Background: Surgical treatment of intracranial saccular aneurysms aims to prevent (re)hemorrhage by complete occlusion of the aneurysmal lumen. It is unclear whether routine postoperative imaging, to assess aneurysmal occlusion, is necessary since intraoperative assessment by the neurosurgeon may be sufficient. We assessed routine clinical protocols for post-clipping imaging in the Netherlands and determined whether intraoperative assessment of aneurysm clippings sufficiently predicts aneurysm residuals.
Methods: A survey was conducted to assess postoperative imaging protocols in centers performing clipping of intracranial aneurysms in the Netherlands (n = 9). Furthermore, a retrospective single-center cohort study was performed to determine the predictive value of intraoperative assessment of aneurysm occlusion in relation to postoperative digital subtraction angiography (DSA) findings, between 2009 and 2017.
Results: No center performed intraoperative DSA in a hybrid OR, routinely. Respectively, four (44.4%), seven (77.8%), and three (33.3%) centers did not routinely perform early postoperative imaging, late follow-up imaging, or any routine imaging at all. Regarding our retrospective study, 106 patients with 132 clipped aneurysms were included. There were 23 residuals ≥ 1 mm (17.4%), of which 10 (43.5%) were unexpected. For the presence of these residuals, intraoperative assessment showed a sensitivity of 56.5%, a specificity of 86.2%, a positive predictive value of 46.4%, and a negative predictive value of 90.4%.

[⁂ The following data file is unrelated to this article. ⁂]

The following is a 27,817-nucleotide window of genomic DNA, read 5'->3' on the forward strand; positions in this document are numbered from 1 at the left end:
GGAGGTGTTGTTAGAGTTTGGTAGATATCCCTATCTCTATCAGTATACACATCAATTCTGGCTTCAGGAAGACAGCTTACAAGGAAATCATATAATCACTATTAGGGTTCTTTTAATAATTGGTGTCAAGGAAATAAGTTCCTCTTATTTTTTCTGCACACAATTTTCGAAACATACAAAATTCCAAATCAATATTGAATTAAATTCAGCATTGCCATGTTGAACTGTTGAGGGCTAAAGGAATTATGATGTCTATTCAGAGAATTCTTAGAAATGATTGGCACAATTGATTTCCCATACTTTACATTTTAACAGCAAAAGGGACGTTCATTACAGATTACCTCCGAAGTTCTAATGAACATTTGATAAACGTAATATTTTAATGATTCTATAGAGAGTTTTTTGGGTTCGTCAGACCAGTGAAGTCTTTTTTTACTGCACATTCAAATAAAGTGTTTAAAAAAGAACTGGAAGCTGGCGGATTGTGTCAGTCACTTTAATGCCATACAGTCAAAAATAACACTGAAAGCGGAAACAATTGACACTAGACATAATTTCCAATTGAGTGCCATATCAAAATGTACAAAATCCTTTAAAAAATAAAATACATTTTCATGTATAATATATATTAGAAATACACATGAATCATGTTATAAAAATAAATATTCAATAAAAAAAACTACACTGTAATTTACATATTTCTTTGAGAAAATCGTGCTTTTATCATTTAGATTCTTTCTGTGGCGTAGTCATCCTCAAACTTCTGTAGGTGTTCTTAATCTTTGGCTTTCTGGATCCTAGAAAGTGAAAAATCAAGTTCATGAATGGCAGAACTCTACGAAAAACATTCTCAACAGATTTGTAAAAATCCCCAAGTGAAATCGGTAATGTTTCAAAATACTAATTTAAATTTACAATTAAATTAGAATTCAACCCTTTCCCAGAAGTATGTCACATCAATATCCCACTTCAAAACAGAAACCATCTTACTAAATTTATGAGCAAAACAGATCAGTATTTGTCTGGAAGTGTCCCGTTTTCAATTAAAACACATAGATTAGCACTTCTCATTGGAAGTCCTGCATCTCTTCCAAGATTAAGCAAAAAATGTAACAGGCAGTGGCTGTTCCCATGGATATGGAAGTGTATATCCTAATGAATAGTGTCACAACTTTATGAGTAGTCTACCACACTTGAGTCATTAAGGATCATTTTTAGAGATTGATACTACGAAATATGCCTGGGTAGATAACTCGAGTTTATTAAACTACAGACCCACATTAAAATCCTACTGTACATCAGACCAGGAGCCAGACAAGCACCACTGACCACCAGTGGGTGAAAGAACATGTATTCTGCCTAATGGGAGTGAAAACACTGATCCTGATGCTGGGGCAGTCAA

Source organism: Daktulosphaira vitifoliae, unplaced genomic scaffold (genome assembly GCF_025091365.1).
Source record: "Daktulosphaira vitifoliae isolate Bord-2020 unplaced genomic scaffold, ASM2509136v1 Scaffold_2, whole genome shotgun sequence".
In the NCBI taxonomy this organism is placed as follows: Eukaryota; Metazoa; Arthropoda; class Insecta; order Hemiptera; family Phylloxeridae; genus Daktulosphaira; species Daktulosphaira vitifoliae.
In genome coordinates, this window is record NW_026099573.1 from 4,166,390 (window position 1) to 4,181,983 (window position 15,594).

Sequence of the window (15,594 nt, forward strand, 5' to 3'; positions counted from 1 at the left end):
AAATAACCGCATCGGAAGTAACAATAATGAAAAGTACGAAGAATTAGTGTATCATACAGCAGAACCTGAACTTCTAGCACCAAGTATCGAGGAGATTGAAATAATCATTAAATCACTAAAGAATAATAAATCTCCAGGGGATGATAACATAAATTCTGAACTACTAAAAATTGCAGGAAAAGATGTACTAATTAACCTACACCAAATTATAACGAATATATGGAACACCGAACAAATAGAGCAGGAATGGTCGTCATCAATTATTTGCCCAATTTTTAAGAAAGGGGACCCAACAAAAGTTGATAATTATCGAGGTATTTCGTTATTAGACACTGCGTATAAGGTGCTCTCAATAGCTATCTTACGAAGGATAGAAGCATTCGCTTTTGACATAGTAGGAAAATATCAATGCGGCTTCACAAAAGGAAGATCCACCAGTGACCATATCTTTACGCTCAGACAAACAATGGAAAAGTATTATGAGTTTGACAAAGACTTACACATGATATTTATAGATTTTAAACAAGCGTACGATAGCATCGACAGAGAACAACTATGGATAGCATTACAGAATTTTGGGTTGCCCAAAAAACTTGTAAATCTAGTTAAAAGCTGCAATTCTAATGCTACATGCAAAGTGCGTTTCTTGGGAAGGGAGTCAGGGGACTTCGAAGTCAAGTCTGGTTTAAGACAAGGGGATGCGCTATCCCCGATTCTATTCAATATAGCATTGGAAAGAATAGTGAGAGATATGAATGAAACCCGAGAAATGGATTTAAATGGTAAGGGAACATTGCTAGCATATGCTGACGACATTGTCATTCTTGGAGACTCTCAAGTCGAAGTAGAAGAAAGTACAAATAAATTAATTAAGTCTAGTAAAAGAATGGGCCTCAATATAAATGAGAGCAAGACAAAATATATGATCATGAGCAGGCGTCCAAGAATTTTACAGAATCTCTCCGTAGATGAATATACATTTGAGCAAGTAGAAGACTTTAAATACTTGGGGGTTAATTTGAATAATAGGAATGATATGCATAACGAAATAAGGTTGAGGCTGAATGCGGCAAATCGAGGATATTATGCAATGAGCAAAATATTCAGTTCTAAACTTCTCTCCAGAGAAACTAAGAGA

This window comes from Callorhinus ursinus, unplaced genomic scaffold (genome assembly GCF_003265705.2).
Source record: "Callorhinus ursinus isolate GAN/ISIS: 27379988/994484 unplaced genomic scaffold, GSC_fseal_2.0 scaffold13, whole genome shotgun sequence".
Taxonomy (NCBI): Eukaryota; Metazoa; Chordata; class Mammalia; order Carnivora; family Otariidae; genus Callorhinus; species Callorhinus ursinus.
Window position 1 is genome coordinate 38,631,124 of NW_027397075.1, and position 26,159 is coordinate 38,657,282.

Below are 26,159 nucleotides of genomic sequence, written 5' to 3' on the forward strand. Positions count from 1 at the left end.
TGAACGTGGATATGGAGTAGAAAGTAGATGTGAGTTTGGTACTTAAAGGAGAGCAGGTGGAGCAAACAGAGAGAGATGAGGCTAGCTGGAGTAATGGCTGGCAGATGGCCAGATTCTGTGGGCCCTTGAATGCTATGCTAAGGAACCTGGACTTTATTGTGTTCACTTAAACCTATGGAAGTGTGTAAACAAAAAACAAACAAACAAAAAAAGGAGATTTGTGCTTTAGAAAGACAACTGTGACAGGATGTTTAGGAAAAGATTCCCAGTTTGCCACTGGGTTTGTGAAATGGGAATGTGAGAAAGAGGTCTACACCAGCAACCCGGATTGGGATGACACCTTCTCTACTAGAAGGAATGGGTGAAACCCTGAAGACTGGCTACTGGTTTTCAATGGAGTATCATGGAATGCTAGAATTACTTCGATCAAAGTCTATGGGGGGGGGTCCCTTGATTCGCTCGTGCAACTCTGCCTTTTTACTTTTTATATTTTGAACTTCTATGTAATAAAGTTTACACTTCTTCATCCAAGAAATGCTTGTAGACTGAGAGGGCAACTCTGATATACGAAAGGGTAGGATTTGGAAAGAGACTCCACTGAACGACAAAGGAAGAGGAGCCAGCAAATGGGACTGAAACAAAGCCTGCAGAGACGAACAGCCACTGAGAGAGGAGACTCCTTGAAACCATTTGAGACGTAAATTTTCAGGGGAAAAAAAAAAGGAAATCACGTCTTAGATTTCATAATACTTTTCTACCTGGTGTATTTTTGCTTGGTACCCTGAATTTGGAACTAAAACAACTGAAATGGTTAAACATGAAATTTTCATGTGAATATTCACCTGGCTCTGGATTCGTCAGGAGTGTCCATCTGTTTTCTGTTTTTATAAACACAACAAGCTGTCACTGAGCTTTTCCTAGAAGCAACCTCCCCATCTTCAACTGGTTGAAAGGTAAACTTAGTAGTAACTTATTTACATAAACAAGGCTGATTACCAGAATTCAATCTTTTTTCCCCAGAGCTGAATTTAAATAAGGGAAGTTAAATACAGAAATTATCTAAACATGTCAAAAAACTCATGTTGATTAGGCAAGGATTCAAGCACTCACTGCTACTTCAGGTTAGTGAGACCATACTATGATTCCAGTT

Conclusions: There is lack of consensus regarding the post-clipping imaging strategy in the Netherlands. Since intraoperative assessment is shown to be insufficient to predict postoperative aneurysm residuals, we advocate routine postoperative imaging after aneurysm clipping unless this is not warranted on the basis of patient age, clinical condition, and/or comorbidity.
Keywords: Residual; Retreatment; Ruptured; Saccular aneurysm; Surgery; Unruptured.